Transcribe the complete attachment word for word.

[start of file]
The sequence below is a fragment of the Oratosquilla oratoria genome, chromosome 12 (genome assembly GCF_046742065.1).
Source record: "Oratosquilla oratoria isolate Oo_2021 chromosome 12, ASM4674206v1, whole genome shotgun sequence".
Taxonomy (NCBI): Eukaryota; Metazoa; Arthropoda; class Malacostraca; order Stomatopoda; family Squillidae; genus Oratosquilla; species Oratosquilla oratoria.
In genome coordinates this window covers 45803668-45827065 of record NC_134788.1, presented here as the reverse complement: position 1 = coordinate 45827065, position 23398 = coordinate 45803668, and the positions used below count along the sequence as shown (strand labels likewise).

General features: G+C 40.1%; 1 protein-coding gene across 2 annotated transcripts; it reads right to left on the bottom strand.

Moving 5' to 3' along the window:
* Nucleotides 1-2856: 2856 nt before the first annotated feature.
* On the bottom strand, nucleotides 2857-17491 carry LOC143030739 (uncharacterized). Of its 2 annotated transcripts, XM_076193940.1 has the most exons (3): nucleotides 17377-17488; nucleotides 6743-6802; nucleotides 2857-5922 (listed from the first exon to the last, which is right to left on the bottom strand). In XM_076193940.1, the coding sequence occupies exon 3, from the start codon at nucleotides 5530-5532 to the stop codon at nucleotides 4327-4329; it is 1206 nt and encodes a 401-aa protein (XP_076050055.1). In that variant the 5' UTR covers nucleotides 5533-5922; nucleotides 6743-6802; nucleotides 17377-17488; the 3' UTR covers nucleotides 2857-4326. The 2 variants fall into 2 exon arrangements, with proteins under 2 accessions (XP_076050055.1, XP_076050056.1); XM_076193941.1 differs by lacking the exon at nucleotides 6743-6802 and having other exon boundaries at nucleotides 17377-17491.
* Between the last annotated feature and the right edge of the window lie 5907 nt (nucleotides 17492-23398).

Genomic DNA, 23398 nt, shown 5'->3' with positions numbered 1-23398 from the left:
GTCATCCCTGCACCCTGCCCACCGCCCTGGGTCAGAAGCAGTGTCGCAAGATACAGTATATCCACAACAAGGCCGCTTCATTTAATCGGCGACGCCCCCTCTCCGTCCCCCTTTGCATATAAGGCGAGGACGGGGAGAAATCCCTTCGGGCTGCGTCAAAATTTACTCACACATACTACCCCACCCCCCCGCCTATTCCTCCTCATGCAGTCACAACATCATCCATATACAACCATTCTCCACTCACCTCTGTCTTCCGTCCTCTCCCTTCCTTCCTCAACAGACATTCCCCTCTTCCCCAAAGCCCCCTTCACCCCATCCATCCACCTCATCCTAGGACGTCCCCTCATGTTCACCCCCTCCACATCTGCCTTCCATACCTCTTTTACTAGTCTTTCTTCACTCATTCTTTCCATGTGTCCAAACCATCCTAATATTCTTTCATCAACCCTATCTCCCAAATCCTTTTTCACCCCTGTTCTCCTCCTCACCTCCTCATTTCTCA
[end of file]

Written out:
The sequence below is a fragment of the Oratosquilla oratoria genome, chromosome 12 (genome assembly GCF_046742065.1).
Source record: "Oratosquilla oratoria isolate Oo_2021 chromosome 12, ASM4674206v1, whole genome shotgun sequence".
Taxonomy (NCBI): Eukaryota; Metazoa; Arthropoda; class Malacostraca; order Stomatopoda; family Squillidae; genus Oratosquilla; species Oratosquilla oratoria.
In genome coordinates this window covers 45803668-45827065 of record NC_134788.1, presented here as the reverse complement: position 1 = coordinate 45827065, position 23398 = coordinate 45803668, and the positions used below count along the sequence as shown (strand labels likewise).

General features: G+C 40.1%; 1 protein-coding gene across 2 annotated transcripts; it reads right to left on the bottom strand.

Moving 5' to 3' along the window:
* Nucleotides 1-2856: 2856 nt before the first annotated feature.
* On the bottom strand, nucleotides 2857-17491 carry LOC143030739 (uncharacterized). Of its 2 annotated transcripts, XM_076193940.1 has the most exons (3): nucleotides 17377-17488; nucleotides 6743-6802; nucleotides 2857-5922 (listed from the first exon to the last, which is right to left on the bottom strand). In XM_076193940.1, the coding sequence occupies exon 3, from the start codon at nucleotides 5530-5532 to the stop codon at nucleotides 4327-4329; it is 1206 nt and encodes a 401-aa protein (XP_076050055.1). In that variant the 5' UTR covers nucleotides 5533-5922; nucleotides 6743-6802; nucleotides 17377-17488; the 3' UTR covers nucleotides 2857-4326. The 2 variants fall into 2 exon arrangements, with proteins under 2 accessions (XP_076050055.1, XP_076050056.1); XM_076193941.1 differs by lacking the exon at nucleotides 6743-6802 and having other exon boundaries at nucleotides 17377-17491.
* Between the last annotated feature and the right edge of the window lie 5907 nt (nucleotides 17492-23398).

Genomic DNA, 23398 nt, shown 5'->3' with positions numbered 1-23398 from the left:
GTCATCCCTGCACCCTGCCCACCGCCCTGGGTCAGAAGCAGTGTCGCAAGATACAGTATATCCACAACAAGGCCGCTTCATTTAATCGGCGACGCCCCCTCTCCGTCCCCCTTTGCATATAAGGCGAGGACGGGGAGAAATCCCTTCGGGCTGCGTCAAAATTTACTCACACATACTACCCCACCCCCCCGCCTATTCCTCCTCATGCAGTCACAACATCATCCATATACAACCATTCTCCACTCACCTCTGTCTTCCGTCCTCTCCCTTCCTTCCTCAACAGACATTCCCCTCTTCCCCAAAGCCCCCTTCACCCCATCCATCCACCTCATCCTAGGACGTCCCCTCATGTTCACCCCCTCCACATCTGCCTTCCATACCTCTTTTACTAGTCTTTCTTCACTCATTCTTTCCATGTGTCCAAACCATCCTAATATTCTTTCATCAACCCTATCTCCCAAATCCTTTTTCACCCCTGTTCTCCTCCTCACCTCCTCATTTCTCA